Over the past year, a distinct trend toward energy supply security has arisen around the world. The on-going global recession has exacerbated this trend culminating in the outbreak of war in Ukraine, Iraq-Syria vs the Caliphate of Islamic State and China vs Japan, Vietnam and other Asian countries around the South China Sea. The Ukraine breakup including Russia's annexation of Crimea and fighting in Eastern Ukraine with separate statehood placed on the bargaining table by Russia concerns Russia's natural gas pipelines and delivery to Europe through Ukraine. The Islamic State's seizure of oil wells and territory in the Levant and Iraq concerns oil in Syria, Kurdistan, and Iraq. And China's aggressive posture toward the entire South China Sea including the installation of oil rigs, concerns China's massive demand for oil and possibly gas. Japan's Fukushima disaster from the Tsunami several years ago has caused the shutdown of Japan's nuclear units and driven up their demand for natural gas to fuel new power plants. Even South America is having financial difficulties including Argentina' bond default while Brazil has been slow to develop their oil wells and are importing ethanol from the United States to power some of their vehicles.
The bright shining light in all of this turmoil is the United States which is experiencing a fracking boom in both oil and natural gas. The infrastructure there has been slow to catch up with production and oil by rail has temporarily replaced pipelines in new oil and gas fields. This has had unexpected consequences for the farmers in North Dakota and other new oil producing areas since the cold winter of 2014 has forced them to store grain on the ground waiting for shipment by rail. Flaring of natural gas in the Bakken has upset environmentalists due to increased air pollution and the effect on global warming. The United states natural gas price with this sudden glut has dropped to ½ that of Europe and 1/3 that of Japan. The United States is rapidly growing its oil production, but there is little price differential between Brent crude and West Texas Intermediate crude. The new fracked oil is light oil and more flammable than heavier crude from Canada or the Middle East. With the Polar Vortex of last winter, there is the possibility that the natural gas reservoirs will not meet the EIA expectations for reserves this November.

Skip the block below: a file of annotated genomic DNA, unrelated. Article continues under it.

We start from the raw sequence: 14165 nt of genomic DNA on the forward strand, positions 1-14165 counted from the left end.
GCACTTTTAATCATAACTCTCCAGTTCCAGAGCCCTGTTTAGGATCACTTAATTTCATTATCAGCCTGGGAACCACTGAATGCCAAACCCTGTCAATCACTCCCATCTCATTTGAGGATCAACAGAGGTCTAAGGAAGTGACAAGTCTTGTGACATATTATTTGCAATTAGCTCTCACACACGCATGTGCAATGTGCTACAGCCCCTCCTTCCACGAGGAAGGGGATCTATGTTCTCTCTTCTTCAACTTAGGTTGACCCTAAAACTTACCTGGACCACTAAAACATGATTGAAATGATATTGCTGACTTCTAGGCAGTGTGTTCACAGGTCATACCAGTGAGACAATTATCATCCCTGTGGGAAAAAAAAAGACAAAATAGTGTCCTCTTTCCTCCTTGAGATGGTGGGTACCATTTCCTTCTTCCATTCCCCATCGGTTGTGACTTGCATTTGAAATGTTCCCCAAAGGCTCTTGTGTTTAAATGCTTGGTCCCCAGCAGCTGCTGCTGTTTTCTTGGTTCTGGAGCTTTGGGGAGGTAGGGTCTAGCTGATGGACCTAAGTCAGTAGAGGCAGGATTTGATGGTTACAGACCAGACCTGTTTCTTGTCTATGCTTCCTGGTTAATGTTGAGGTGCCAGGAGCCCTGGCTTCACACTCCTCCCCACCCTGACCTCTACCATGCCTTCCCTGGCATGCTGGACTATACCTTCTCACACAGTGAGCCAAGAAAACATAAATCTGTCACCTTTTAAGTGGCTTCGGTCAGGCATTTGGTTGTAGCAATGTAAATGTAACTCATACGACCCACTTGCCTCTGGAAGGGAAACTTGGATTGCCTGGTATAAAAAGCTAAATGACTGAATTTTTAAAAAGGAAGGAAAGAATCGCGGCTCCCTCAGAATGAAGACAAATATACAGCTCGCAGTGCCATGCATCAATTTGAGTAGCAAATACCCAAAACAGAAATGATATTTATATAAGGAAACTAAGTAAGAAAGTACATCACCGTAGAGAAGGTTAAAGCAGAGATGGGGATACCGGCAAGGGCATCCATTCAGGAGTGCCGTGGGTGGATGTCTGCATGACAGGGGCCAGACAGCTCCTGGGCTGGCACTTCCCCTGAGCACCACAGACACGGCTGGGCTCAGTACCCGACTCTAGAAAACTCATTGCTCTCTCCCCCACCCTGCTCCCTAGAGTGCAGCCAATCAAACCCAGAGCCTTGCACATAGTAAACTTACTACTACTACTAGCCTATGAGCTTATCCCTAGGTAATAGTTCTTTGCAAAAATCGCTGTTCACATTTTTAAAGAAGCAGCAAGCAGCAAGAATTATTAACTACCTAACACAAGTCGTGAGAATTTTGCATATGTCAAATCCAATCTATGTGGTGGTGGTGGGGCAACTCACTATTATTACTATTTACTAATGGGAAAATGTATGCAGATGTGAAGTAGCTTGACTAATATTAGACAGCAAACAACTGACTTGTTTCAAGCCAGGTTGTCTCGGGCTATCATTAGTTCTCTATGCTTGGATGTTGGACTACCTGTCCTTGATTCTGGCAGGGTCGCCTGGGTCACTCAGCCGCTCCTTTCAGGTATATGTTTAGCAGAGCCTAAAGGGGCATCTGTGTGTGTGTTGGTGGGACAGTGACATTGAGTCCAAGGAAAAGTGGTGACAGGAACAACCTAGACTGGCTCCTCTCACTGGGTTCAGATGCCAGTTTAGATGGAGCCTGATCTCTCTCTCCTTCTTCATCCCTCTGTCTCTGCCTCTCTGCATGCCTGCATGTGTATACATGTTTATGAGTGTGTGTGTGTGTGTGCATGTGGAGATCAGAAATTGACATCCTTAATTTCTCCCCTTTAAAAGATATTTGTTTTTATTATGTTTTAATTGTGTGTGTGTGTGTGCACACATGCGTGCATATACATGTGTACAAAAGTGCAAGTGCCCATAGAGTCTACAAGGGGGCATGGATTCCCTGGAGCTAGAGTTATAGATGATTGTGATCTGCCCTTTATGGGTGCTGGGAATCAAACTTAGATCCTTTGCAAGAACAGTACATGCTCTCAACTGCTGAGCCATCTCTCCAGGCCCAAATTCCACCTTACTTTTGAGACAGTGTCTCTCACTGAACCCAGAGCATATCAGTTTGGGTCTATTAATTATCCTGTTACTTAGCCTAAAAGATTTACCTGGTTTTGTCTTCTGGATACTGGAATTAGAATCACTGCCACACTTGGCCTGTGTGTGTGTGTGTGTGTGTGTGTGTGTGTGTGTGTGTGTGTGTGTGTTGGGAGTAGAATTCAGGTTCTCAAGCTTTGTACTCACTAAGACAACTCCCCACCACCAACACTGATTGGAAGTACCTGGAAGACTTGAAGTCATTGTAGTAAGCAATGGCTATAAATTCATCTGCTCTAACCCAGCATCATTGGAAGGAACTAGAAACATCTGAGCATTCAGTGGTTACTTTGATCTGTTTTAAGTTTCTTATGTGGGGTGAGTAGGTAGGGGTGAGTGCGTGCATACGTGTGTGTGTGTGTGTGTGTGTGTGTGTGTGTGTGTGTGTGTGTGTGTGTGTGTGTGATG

My take on these global political and resource related tensions is a push to maintain the price of energy resources. Demand will be pushed by unbearable pollution in large cities in China, like Beijing. The United States is legislating coal out of the energy mix for power plants and new natural gas fired plants will be the alternative. I have invested in LNCO to gain the high yield ~9% and will continue to dollar cost average into that stock monthly. A byproduct of this investment is return of capital reducing current income taxes on the high dividends. In addition there will be considerable push on the administration to export the excess of gas production through natural gas liquids and compressed gas (Morgan Stanley has applied for permits to run a compressed gas export business). Even Mexico is opening up their energy market and PEMEX will no longer have a monopoly on this business. Mexico is taking a larger and larger share of natural gas exports from the US through pipelines.
The boom times in the energy business remind me of the 1920s oil boom.
Disclosure: The author is long LNCO.